It’s not a cliff effect. It is a transition, and it has to be a just transition. There are 10 million people in the United States employed in the fossil fuel industry up and down the supply chain. You have states like Texas that get $20 billion a year in taxes and royalties from fossil fuels. The idea that you are going to turn something off tomorrow is fanciful thinking. We need to tell both sides that it’s not the scary thing they think it is.
More broadly, there’s an enormous amount of exaggeration of the phenomenon that’s described as the “woke CEO” who’s imparting their personal political values in the DNA of their organization. Does it happen? Sure. The corporate sector is huge. But by and large, what you see are leaders across the industry wisely thinking through and listening to their investors, employees, customers, suppliers and partners. They are looking at this in a broader sense of capitalism. As Brian Moynihan [CEO of Bank of America] said: It’s about profits and purpose.
You cannot stay in business if you don’t listen to your customers or investors. You can’t attract the best talent if you don’t understand their values. Each firm is part of a different ecosystem with a different set of values, and they, the C-suite, need to reflect the values of that system.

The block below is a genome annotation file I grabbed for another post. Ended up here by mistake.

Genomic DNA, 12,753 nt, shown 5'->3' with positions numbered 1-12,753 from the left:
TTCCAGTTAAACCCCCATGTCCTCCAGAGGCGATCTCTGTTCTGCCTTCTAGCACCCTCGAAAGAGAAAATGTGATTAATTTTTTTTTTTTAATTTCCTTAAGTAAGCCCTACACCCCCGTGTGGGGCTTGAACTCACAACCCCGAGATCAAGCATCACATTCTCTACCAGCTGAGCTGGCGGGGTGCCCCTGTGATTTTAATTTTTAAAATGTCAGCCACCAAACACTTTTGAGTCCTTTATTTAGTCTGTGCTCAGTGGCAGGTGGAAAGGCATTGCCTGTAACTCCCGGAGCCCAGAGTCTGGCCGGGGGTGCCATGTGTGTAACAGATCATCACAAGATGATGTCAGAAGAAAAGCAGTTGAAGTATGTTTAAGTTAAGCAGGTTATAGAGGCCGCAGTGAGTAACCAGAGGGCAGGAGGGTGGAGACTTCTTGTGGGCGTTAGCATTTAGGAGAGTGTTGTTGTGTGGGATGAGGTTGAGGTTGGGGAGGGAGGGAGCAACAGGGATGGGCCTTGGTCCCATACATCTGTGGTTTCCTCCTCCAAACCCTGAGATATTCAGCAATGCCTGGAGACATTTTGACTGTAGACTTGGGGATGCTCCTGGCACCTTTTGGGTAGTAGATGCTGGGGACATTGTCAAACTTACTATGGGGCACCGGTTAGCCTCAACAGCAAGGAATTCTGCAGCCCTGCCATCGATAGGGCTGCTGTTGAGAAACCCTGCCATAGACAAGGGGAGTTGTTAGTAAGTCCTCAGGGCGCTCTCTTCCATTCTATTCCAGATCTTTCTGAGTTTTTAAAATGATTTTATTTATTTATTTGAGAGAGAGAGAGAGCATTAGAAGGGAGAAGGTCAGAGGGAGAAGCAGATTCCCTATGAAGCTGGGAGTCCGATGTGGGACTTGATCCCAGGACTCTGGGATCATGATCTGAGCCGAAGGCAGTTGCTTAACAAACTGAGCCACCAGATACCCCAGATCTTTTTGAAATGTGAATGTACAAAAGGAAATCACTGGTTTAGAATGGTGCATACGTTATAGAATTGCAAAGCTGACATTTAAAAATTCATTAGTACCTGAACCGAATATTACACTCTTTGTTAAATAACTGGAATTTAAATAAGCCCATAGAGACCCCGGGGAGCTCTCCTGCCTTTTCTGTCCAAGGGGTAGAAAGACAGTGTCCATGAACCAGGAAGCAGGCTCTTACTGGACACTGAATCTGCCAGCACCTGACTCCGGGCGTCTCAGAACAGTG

I’ll use my two teenage children as an example. They won’t buy products from companies that don’t reflect their personal values—if supply chains use forced labor, or if materials aren’t sustainable, they won’t be a customer. There are companies that are going to appeal to them, and there are going to be companies that say, “We don’t want your business. We’re going to appeal to someone else.” To me, that’s just the market economy at work.
And ESG, the term which has become so incredibly electrified that now people don’t want to use it, is just a metric. It’s a tool to measure the risks embedded in many of these firms and an understanding of that risk on the balance sheet. As an investor, I want to know what those risks are. Again, this is capitalism at work—empowering investors to know who and where and how to invest. That’s the heart of a market-based system.
It’s unfortunate ESG has become demonized, and that the political system has decided to weaponize it in a way that I think benefits no one. In fact, it distracts from some real issues we need to grapple with.